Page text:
MannWhitneyWilcoxon test  overview
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MannWhitneyWilcoxon test  Spearman's rho 


Independent variable  Independent variable  
One categorical with 2 independent groups  One of ordinal level  
Dependent variable  Dependent variable  
One of ordinal level  One of ordinal level  
Null hypothesis  Null hypothesis  
If the dependent variable is measured on a continuous scale and the shape of the distribution of the dependent variable is the same in both populations:
Formulation 1:
 $\rho_s = 0$
$\rho_s$ is the unknown Spearman correlation in the population. In words: there is no monotonic relationship between the two variables in the population  
Alternative hypothesis  Alternative hypothesis  
If the dependent variable is measured on a continuous scale and the shape of the distribution of the dependent variable is the same in both populations:
Formulation 1:
 Two sided: $\rho_s \neq 0$ Right sided: $\rho_s > 0$ Left sided: $\rho_s < 0$  
Assumptions  Assumptions  
Group 1 sample is a simple random sample (SRS) from population 1, group 2 sample is an independent SRS from population 2. That is, within and between groups, observations are independent of one another  Sample of pairs is a simple random sample from the population of pairs. That is, pairs are independent of one another
Note: this assumption is only important for the significance test, not for the correlation coefficient itself. The correlation coefficient itself just measures the strength of the monotonic relationship between two variables.  
Test statistic  Test statistic  
Two different types of test statistics can be used; both will result in the same test outcome. The first is the Wilcoxon rank sum statistic $W$:
Note: we could just as well base W and U on group 2. This would only 'flip' the right and left sided alternative hypotheses. Also, tables with critical values for $U$ are often based on the smaller of $U$ for group 1 and for group 2.  $t = \dfrac{r_s \times \sqrt{N  2}}{\sqrt{1  r_s^2}} $ where $r_s$ is the sample Spearman correlation and $N$ is the sample size. The sample Spearman correlation $r_s$ is equal to the Pearson correlation applied to the rank scores.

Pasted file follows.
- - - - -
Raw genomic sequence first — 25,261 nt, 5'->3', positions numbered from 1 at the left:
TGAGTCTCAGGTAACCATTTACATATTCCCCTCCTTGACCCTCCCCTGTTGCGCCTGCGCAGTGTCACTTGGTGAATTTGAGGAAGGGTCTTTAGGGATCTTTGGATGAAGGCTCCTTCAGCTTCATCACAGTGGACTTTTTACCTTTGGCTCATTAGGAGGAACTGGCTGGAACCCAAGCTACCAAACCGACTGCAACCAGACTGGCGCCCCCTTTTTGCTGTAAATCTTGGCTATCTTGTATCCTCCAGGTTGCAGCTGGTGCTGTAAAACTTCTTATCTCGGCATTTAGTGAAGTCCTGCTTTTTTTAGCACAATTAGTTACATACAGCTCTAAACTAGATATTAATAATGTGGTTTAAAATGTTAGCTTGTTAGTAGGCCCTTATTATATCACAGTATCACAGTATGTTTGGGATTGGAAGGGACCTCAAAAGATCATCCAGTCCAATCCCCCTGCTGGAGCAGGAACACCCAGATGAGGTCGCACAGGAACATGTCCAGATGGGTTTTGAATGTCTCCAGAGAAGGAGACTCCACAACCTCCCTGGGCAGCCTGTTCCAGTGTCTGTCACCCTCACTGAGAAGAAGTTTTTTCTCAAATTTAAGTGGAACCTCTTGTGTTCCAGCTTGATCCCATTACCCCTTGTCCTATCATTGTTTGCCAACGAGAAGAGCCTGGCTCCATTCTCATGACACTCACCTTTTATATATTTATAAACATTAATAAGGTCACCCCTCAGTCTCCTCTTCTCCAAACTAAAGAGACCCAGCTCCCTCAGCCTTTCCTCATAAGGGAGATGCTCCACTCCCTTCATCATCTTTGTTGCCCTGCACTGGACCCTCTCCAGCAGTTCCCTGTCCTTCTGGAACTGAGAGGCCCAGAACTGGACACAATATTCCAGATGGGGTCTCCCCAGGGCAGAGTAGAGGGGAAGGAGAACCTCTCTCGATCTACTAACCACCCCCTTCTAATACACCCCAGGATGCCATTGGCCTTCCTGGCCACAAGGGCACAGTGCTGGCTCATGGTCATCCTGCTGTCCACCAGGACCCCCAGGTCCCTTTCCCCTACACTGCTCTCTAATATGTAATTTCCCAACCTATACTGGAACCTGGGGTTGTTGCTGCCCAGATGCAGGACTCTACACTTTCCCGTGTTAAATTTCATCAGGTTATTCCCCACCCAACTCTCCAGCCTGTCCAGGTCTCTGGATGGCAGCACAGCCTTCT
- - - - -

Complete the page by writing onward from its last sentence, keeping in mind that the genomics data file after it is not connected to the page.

Sampling distribution of $W$ and of $U$ if H0 were true  Sampling distribution of $t$ if H0 were true  
Sampling distribution of $W$:
Sampling distribution of $U$: For small samples, the exact distribution of $W$ or $U$ should be used. Note: the formula for the standard deviations $\sigma_W$ and $\sigma_U$ is more complicated if ties are present in the data.  Approximately a $t$ distribution with $N  2$ degrees of freedom  
Significant?  Significant?  
For large samples, the table for standard normal probabilities can be used: Two sided:
 Two sided:
 
Equivalent to  n.a.  
If no ties in the data: two sided MannWhitneyWilcoxon test is equivalent to KruskalWallis test with an independent variable with 2 levels ($I = 2$)    
Example context  Example context  
Do men tend to score higher on social economic status than women?  Is there a monotonic relationship between physical health and mental health?  
SPSS  SPSS  
Analyze > Nonparametric Tests > Legacy Dialogs > 2 Independent Samples...
 Analyze > Correlate > Bivariate...
 
Jamovi  Jamovi  
TTests > Independent Samples TTest
 Regression > Correlation Matrix
 
Practice questions  Practice questions